3. Travel infant swings. (The link is the one we have.) The 'travel' part is k-e-y. The regular swings are so big and bulky, and unless you have the Jon & Kate + 8 diesel minibus, you can't take it with you anywhere. I've already taken mine on two different trips, and even if I would have paid retail (Yeah, right. Like I would EVER do that!) it would have already paid for itself a billion times over. But since I am awesome and scored it for $15, I would say it's been more than worth it. Score!
4. Skip hop bottle drying rack. So many people told us the typical drying racks you would register for are cheap and crappy, so we actually weren't even going to get one at all. By some freak accident, we found this one on clearance at T.J. Maxx and thought it looked cool. Turns out, it's such a great product! The brush fits right in it, and there's a place for all the different pieces of the bottles to dry. Not to mention it actually looks pretty spectacular on the counter.
5. Soothie pacifier. I'm fully aware that this one might be specific to Alex, but it's the only pacifier he will take. I think it's because that's what they gave him in the hospital and the nipple (it's even a gross word when you're not referring to boobies) is shaped like the ones on his bottles. He just won't take the Nuk-type pacifiers that are wider and flatter...I will have to post a video of me trying to put it in his mouth. The look on his face is like I'm trying to feed him brussel sprouts.
6. Binki Grip. Brills! Keeps the pacifier from falling on the floor, and this particular one will fit ANY brand of pacifier, so you don't need to buy one for every kind. Thanks to Auntie Jen for ours! :)
7. Bibs. Buy 100 of them. You cannot have enough. Personally, I will use a burp cloth as a bib from time to time, but Joe claims he "is not a heathen" and will only use a fresh, clean bib every time. He likens it to eating a delicious steak with dirty silverware...it ruins the meal.
8. White noise machine. I honestly thought these were ridiculous until about a week ago. So many people told me to register for one and that they were worth their weight in gold, but they have always annoyed me. I take it all back. They are awesome. The one we have (in link) also has a cool projection feature that will project lighted fish, stars and animals on the ceiling.
9. Bath Sling. We don't use this when it's both Joe and I giving him a bath, but when it's just me this thing is the BEST. You only have two hands and those little buggers are slippery! This helps to keep him in the warm water, but with his head above the water line. Plus, I can actually have some hands-free moments and just let Alex enjoy the water before he is old enough to sit up on his own!
10. Washcloths. Sometimes, wipes just don't hack it. We keep a stack of about 25 white washcloths next to the changing table for those emergency situations...whether it's a ginormous poo or an impromptu whiz block. The white is necessary so that you can wash them with bleach once they are, um, soiled.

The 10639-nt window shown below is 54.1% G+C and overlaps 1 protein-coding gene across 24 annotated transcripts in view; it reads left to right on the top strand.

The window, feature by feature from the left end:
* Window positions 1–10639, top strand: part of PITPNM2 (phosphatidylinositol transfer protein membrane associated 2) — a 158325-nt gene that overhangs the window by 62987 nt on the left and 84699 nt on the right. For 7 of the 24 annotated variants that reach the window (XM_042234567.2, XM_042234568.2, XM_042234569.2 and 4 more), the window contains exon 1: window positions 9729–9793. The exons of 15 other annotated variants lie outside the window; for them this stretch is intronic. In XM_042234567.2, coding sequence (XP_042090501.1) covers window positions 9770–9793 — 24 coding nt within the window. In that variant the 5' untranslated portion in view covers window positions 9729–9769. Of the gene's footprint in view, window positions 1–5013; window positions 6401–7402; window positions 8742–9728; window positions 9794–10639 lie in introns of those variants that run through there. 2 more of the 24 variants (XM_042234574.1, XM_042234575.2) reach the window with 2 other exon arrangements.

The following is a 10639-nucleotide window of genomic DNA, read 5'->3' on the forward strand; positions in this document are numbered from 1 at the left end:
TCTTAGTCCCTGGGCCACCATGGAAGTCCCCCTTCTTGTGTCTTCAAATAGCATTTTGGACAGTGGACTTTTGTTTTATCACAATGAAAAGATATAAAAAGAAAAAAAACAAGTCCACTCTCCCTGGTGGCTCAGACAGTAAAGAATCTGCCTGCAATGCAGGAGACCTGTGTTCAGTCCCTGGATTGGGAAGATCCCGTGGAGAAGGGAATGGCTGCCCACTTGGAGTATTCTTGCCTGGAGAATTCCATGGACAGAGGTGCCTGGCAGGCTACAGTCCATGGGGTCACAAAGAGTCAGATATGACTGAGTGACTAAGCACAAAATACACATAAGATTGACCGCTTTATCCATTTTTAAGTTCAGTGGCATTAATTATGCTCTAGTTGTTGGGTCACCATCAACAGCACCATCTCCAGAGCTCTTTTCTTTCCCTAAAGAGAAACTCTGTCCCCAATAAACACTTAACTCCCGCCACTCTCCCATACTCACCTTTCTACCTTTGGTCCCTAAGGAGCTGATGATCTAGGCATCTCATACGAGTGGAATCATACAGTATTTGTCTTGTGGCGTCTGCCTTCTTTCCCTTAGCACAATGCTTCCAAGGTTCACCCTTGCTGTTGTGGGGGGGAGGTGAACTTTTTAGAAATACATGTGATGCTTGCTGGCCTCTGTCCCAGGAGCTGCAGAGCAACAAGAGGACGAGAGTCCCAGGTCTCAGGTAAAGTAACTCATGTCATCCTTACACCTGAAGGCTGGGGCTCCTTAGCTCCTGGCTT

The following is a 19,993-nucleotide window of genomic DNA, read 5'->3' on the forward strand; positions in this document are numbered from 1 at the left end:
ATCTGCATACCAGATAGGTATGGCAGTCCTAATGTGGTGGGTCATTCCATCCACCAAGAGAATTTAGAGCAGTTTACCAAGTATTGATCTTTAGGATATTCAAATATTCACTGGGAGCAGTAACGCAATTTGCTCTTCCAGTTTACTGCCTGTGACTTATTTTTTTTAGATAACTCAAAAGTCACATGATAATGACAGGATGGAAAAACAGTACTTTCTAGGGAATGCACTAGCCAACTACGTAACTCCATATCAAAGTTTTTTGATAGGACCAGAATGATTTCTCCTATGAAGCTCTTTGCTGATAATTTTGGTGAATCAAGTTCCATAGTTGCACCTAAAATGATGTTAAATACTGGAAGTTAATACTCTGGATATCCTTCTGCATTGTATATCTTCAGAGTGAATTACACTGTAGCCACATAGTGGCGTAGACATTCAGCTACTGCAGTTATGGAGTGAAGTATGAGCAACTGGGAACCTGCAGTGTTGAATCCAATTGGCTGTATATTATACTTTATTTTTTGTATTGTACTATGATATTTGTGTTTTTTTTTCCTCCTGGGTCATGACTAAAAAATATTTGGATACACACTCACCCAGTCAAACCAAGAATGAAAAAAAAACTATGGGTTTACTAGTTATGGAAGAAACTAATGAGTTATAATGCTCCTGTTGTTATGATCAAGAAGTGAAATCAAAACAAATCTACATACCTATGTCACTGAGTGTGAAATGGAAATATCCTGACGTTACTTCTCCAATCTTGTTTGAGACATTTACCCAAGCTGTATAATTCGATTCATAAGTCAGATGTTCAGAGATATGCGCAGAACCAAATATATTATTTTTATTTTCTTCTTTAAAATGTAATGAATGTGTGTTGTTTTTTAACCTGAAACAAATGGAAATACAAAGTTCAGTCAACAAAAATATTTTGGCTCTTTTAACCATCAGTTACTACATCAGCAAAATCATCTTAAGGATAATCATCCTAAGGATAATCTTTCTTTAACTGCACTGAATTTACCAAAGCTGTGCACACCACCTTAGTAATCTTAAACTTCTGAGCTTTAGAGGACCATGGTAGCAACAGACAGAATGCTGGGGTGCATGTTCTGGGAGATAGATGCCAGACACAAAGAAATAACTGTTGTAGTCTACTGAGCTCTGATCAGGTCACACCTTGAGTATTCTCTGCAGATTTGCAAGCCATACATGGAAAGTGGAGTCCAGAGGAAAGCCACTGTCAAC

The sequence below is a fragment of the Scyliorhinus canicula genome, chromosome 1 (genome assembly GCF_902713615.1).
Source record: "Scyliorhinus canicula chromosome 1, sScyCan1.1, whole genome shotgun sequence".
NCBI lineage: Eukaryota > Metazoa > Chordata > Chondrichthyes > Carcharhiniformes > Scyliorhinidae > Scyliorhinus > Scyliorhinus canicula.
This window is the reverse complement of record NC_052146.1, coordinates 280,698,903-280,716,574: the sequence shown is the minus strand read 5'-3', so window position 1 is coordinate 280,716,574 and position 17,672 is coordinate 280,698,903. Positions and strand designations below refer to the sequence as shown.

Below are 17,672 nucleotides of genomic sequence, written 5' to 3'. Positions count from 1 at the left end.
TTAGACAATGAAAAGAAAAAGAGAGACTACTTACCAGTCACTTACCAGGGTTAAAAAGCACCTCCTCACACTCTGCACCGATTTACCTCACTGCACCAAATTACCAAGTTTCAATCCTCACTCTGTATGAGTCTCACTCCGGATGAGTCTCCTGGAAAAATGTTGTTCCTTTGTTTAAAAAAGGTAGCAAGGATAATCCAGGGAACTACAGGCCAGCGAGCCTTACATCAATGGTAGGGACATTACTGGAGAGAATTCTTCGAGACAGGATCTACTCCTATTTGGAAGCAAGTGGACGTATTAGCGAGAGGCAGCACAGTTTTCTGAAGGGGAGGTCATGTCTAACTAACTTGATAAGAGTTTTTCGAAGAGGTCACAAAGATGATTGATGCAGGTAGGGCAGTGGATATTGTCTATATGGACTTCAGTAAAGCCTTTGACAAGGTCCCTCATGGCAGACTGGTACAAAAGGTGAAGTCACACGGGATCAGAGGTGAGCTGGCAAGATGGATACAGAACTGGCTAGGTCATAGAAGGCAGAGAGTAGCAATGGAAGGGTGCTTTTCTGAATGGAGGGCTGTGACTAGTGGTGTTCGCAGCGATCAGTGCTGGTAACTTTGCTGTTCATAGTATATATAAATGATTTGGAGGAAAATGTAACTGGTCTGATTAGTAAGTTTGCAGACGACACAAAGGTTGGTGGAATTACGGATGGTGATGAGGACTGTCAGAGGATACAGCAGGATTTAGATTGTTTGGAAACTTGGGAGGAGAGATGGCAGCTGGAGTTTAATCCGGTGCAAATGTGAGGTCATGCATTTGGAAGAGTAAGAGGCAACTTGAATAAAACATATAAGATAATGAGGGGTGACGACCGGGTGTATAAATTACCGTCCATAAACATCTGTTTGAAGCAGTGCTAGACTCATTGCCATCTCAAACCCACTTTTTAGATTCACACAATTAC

Sunday, May 24, 2009
What was it I was considering, you ask?
Duct taping my son.
Before you go judging me, allow me to set the stage: Joe, Alex and I were alone at my sister's apartment from 6 pm - 2:15 am last night/this morning. The reason for this I will explain in a later post. Anyway, I packed Alex accordingly for the trip: diapers, wipes, Desitin, extra outfits, bottles, formula, pacifier and blankets.
The blankets is where I went horribly wrong. You see, Mister Alex loooooves to be swaddled tighter than Joe's grasp on the remote during playoff hockey. Another post idea: the brilliance of the SwaddleMe blankets. And if he's swaddled appropriately (so his arms can't get loose) he won't wake himself up by batting himself in the eye and can usually sleep for 3-4 hour stretches.
Dreadfully, I only packed blankets and not the SwaddleMe. And the blankets I brought were CRAP for swaddling. I all but tore Kelli's apartment apart for safety pins to hold it together, but no luck. Seriously, Kel, where do you keep those?
Then, in one golden closet I found a roll of Duct tape. It seemed so simple - just swaddle him with the crap blanket and then secure it with a bit of Duct tape. Maybe even wrap it around him a few times to ensure snugness.
It was 1:30 a.m. I had been up for hours. Exhaustion had weakened my sound decision making skills. I grabbed the roll, walked to the couch where the little man was squirming and fighting sleep with all his might and made the better decision: do not Duct tape your child.
He didn't sleep. I didn't sleep. But social services will not be at my door today. :)
Monday, May 18, 2009
I know, they're amazing, right? My friend Jackie Donahue of Bleu Soleil designs created them for us. She's so talented! She's can pretty much do anything, from custom designed notecards to anything and everything wedding related. If you'd like her contact info, leave a comment or shoot me an email at firstname.lastname@example.org.
Saturday, May 16, 2009